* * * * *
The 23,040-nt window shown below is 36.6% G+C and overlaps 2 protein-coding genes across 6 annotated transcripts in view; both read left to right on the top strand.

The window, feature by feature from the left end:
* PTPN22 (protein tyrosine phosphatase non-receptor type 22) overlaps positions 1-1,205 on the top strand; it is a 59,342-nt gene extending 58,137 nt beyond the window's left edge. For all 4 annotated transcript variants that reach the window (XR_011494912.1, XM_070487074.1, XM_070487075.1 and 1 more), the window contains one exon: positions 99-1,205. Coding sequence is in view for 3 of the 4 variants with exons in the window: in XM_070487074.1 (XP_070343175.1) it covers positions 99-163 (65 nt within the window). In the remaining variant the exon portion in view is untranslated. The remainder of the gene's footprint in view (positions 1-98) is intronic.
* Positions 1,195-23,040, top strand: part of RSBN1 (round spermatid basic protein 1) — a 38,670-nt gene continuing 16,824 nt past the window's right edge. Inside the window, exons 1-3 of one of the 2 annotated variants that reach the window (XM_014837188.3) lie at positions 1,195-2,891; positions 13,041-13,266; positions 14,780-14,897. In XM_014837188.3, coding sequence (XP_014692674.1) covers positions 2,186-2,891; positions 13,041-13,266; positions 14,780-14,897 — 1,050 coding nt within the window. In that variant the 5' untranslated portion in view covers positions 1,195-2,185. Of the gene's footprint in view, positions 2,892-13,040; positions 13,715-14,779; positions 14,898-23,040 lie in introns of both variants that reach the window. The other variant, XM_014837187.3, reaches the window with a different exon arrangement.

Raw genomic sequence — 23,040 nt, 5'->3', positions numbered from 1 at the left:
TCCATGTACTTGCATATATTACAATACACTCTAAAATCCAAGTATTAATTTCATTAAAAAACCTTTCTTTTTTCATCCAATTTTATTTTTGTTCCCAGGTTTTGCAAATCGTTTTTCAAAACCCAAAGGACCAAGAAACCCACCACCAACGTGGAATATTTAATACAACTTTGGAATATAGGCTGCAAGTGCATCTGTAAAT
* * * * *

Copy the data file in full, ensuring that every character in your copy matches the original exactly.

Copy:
The 23,040-nt window shown below is 36.6% G+C and overlaps 2 protein-coding genes across 6 annotated transcripts in view; both read left to right on the top strand.

The window, feature by feature from the left end:
* PTPN22 (protein tyrosine phosphatase non-receptor type 22) overlaps positions 1-1,205 on the top strand; it is a 59,342-nt gene extending 58,137 nt beyond the window's left edge. For all 4 annotated transcript variants that reach the window (XR_011494912.1, XM_070487074.1, XM_070487075.1 and 1 more), the window contains one exon: positions 99-1,205. Coding sequence is in view for 3 of the 4 variants with exons in the window: in XM_070487074.1 (XP_070343175.1) it covers positions 99-163 (65 nt within the window). In the remaining variant the exon portion in view is untranslated. The remainder of the gene's footprint in view (positions 1-98) is intronic.
* Positions 1,195-23,040, top strand: part of RSBN1 (round spermatid basic protein 1) — a 38,670-nt gene continuing 16,824 nt past the window's right edge. Inside the window, exons 1-3 of one of the 2 annotated variants that reach the window (XM_014837188.3) lie at positions 1,195-2,891; positions 13,041-13,266; positions 14,780-14,897. In XM_014837188.3, coding sequence (XP_014692674.1) covers positions 2,186-2,891; positions 13,041-13,266; positions 14,780-14,897 — 1,050 coding nt within the window. In that variant the 5' untranslated portion in view covers positions 1,195-2,185. Of the gene's footprint in view, positions 2,892-13,040; positions 13,715-14,779; positions 14,898-23,040 lie in introns of both variants that reach the window. The other variant, XM_014837187.3, reaches the window with a different exon arrangement.

Raw genomic sequence — 23,040 nt, 5'->3', positions numbered from 1 at the left:
TCCATGTACTTGCATATATTACAATACACTCTAAAATCCAAGTATTAATTTCATTAAAAAACCTTTCTTTTTTCATCCAATTTTATTTTTGTTCCCAGGTTTTGCAAATCGTTTTTCAAAACCCAAAGGACCAAGAAACCCACCACCAACGTGGAATATTTAATACAACTTTGGAATATAGGCTGCAAGTGCATCTGTAAAT